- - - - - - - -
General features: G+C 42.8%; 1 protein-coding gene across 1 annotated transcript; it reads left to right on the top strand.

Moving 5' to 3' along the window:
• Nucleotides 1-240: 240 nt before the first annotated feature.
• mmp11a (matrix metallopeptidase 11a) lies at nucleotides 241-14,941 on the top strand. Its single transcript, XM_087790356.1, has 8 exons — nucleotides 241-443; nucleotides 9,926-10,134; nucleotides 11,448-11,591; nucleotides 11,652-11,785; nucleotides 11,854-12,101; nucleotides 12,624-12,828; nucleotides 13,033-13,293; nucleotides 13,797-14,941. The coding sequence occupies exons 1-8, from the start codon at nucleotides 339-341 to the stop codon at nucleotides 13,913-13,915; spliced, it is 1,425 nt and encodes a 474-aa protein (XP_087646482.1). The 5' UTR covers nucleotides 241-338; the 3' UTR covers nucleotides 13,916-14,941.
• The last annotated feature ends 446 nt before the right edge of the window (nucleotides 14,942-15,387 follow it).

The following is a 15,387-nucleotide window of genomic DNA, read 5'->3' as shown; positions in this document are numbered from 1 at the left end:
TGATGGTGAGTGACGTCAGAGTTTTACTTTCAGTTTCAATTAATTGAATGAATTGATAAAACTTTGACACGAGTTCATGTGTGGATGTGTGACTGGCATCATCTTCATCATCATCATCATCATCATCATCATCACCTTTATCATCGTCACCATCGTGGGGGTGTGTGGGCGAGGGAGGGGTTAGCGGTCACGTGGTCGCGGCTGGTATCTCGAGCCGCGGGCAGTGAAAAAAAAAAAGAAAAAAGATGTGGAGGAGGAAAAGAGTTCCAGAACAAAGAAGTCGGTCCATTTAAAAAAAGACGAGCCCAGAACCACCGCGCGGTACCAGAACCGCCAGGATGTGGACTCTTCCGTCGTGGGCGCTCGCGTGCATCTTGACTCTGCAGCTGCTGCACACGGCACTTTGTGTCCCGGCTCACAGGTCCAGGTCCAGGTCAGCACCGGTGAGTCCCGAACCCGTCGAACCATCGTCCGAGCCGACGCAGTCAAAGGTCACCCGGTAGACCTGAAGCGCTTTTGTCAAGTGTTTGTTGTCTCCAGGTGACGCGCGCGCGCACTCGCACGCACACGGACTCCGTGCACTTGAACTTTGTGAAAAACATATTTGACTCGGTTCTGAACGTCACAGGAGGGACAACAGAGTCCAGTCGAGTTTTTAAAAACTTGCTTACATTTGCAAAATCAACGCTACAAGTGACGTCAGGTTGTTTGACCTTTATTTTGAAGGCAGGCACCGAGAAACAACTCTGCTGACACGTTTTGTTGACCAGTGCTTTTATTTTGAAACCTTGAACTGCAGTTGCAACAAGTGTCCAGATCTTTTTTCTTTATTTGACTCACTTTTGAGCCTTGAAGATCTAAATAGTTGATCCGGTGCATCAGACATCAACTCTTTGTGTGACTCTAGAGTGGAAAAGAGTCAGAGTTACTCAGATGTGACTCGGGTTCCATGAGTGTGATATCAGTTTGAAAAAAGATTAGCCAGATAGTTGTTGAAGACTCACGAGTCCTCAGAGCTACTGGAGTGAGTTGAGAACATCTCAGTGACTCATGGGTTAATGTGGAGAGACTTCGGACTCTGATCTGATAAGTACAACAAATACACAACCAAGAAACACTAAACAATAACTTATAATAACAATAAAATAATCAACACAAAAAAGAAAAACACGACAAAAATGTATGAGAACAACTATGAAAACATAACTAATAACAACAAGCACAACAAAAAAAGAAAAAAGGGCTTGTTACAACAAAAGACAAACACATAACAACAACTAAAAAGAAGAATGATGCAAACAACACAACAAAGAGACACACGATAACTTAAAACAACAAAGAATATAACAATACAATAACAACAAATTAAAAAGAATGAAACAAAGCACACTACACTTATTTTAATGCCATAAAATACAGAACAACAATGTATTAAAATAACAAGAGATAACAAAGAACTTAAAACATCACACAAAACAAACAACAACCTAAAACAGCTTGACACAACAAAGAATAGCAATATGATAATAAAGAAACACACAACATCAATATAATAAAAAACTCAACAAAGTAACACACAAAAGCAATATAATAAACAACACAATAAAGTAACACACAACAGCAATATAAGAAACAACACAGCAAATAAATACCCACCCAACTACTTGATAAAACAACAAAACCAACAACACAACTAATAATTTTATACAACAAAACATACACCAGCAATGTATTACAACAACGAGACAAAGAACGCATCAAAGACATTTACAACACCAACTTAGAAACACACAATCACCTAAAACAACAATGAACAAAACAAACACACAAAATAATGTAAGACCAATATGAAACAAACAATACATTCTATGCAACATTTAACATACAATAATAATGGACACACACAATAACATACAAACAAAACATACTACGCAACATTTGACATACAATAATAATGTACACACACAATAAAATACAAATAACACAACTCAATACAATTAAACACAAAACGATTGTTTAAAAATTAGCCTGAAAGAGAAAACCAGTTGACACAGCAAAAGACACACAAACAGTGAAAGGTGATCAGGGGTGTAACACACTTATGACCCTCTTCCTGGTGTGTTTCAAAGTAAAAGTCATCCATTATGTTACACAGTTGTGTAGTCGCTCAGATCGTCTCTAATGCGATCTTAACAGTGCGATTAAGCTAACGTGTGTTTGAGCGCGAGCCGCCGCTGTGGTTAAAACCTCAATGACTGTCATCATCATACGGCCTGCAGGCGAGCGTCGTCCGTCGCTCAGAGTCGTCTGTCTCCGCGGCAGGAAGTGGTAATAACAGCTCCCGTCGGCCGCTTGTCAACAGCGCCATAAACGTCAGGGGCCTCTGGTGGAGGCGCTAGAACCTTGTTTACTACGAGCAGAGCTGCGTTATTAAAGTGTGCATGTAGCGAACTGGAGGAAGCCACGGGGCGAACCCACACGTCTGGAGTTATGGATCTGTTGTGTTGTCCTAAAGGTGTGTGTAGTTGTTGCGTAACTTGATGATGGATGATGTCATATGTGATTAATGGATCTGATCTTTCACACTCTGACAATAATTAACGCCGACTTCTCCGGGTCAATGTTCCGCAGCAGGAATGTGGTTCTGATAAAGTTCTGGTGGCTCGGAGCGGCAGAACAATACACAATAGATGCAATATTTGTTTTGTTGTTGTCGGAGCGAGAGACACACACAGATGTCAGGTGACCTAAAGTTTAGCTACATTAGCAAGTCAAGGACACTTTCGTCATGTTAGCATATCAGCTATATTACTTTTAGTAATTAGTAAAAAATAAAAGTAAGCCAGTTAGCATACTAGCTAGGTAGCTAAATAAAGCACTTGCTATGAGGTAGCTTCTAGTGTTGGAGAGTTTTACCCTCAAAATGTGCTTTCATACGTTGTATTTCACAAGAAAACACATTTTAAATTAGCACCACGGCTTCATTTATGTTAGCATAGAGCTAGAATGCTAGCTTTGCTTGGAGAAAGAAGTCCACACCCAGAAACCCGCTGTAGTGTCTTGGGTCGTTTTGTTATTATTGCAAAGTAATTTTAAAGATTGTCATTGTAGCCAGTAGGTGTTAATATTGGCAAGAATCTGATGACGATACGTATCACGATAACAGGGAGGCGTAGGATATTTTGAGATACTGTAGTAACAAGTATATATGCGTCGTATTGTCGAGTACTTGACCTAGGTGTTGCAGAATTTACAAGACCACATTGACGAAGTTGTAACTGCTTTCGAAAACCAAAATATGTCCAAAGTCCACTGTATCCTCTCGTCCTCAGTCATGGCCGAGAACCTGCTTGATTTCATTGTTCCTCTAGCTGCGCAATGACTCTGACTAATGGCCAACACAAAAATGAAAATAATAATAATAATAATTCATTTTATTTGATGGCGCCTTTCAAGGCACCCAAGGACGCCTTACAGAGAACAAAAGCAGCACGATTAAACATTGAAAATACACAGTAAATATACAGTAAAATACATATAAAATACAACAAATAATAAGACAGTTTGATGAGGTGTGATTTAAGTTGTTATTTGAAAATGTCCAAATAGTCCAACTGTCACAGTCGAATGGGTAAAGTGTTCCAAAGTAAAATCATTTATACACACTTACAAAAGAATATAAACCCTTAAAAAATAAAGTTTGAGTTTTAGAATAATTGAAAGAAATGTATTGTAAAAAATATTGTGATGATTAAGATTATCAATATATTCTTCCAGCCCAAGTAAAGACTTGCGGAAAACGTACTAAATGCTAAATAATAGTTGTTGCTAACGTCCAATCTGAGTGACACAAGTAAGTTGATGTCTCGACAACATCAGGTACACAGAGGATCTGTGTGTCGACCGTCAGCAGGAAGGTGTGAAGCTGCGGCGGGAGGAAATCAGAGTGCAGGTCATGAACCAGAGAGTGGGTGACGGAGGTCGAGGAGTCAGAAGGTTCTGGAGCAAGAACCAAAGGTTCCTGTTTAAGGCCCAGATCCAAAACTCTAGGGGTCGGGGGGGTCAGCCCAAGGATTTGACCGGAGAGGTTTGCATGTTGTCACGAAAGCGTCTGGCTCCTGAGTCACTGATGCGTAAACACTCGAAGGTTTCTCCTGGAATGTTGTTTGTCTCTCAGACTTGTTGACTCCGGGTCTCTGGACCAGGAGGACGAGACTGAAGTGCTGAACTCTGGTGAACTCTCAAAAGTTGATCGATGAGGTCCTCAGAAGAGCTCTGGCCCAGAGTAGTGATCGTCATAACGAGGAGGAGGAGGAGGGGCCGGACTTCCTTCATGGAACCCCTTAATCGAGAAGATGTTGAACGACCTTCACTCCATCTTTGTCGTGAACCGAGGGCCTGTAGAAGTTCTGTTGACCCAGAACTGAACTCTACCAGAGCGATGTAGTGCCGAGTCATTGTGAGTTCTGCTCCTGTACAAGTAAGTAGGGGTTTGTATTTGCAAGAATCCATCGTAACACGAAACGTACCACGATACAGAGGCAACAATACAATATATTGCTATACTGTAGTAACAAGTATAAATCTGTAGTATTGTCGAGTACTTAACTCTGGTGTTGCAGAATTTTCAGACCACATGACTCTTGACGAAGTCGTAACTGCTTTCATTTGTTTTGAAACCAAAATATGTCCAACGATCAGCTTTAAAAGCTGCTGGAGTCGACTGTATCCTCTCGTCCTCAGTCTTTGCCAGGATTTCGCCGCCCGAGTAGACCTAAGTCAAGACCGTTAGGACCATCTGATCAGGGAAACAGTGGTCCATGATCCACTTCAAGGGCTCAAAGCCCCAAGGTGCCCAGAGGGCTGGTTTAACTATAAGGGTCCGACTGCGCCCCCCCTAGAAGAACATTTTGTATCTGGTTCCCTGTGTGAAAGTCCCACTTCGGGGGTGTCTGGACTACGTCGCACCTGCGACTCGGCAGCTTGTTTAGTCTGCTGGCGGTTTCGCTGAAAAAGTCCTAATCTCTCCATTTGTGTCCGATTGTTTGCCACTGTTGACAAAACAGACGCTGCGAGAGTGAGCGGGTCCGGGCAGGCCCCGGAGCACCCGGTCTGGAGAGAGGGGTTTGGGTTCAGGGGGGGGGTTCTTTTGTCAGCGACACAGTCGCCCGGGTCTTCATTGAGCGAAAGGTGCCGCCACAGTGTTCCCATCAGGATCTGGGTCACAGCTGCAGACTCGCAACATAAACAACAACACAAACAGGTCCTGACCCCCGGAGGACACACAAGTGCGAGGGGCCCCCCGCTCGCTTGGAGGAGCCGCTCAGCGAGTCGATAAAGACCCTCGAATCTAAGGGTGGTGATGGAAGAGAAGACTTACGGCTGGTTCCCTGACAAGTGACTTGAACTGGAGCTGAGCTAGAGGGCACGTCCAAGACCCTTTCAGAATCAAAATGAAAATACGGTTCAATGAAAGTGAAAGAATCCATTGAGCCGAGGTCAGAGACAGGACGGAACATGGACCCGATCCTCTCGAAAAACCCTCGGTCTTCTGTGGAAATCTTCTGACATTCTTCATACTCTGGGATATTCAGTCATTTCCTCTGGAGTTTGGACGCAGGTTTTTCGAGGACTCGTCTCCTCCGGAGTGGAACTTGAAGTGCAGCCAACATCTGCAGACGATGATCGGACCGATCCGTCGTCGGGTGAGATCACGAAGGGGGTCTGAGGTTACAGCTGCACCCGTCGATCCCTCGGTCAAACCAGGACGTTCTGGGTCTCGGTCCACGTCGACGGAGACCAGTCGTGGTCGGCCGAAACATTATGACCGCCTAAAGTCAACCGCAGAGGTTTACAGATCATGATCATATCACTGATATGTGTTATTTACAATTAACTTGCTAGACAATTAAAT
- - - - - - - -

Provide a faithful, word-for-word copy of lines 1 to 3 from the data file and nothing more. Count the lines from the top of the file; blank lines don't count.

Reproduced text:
General features: G+C 42.8%; 1 protein-coding gene across 1 annotated transcript; it reads left to right on the top strand.

Moving 5' to 3' along the window:
• Nucleotides 1-240: 240 nt before the first annotated feature.